NASA’s Jet Propulsion Laboratory (JPL) has achieved a remarkable feat as it has come up with an experimental SHIELD lander for its rovers. It’s truly futuristic and will enable its rovers to land successfully on the Martian surface by sustaining the impacts of a hard landing. This is because this SHIELD lander, which is also known as a “Simplified High Impact Energy Landing Device”, has been integrated with a “crumple zone” that is meant to protect the rovers from crashing and is designed to reach the inaccessible locations on Mars with high efficiency. It should be noted that a similar approach has been used in cars that helps in protecting the passengers in case of any collision.
Coupled with this, the team went to great lengths to accomplish the milestone and is now putting it into experiments to test the credibility of the system. However, following this approach, scientists will now be able to send their rovers to more challenging locations on Mars and this would consequently help in exploring the unknown details of the planet, thus making the research work more progressive. However, JPL wrote on its website regarding the recent development that “it would use an accordion-like, collapsible base that acts like the crumple zone of a car and absorbs the energy of a hard impact.”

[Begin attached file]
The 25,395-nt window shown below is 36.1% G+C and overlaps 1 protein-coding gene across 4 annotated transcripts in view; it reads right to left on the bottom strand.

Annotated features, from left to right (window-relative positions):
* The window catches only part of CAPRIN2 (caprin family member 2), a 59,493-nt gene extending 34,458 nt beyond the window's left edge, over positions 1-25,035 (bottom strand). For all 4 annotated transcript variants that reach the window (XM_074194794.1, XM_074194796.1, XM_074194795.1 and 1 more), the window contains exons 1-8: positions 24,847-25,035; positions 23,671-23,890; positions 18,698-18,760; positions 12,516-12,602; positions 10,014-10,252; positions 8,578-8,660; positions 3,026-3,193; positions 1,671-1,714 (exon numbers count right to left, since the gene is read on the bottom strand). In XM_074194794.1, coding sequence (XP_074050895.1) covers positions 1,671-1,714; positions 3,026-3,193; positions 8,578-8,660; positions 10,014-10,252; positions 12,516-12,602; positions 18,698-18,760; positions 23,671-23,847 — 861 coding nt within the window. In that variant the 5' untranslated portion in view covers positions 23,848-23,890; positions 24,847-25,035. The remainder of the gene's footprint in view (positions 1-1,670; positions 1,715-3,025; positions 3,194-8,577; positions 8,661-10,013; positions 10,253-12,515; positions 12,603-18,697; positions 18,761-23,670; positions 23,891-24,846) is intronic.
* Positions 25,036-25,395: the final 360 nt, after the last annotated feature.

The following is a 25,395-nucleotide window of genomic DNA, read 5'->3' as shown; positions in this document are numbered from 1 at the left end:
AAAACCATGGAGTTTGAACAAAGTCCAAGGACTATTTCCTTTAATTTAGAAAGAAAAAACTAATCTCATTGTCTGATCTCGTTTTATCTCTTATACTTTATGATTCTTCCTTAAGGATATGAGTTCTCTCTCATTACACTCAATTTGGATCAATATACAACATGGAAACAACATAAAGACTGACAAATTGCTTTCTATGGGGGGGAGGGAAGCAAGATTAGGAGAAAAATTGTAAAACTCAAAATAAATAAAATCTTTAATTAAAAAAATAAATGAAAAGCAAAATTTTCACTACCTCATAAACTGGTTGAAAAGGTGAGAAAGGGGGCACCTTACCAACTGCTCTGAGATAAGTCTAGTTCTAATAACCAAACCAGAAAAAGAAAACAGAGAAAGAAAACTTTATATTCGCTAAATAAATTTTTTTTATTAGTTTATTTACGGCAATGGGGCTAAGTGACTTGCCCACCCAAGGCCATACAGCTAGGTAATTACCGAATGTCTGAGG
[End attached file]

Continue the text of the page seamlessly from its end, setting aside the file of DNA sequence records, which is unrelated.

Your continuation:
In addition to this, the SHIELD’s project manager Lou Giersch, said in a blog post, “The only hardware that was damaged was some plastic components we weren’t worried about.” Following this, JPL regarded the experiment as a “smashing success” and further stated that the success of this project has unlocked the doors of many possibilities for the scientists as they can now get access to those locations of the Red Planet that were not accessible before. JPL further stated that they can achieve the economical landing on mars through rovers “by simplifying the harrowing entry, descent, and landing process”.
To that end, Giersch further stated, “We think we could go to more treacherous areas, where we wouldn’t want to risk trying to place a billion-dollar rover with our current landing systems. Maybe we could even land several of these at different difficult-to-access locations to build a network.” Similarly, one of the SHIELD team members, named, Velibor ?ormarkovi?, said, “If we can do a hard landing on Mars, we know SHIELD could work on planets or moons with denser atmospheres.”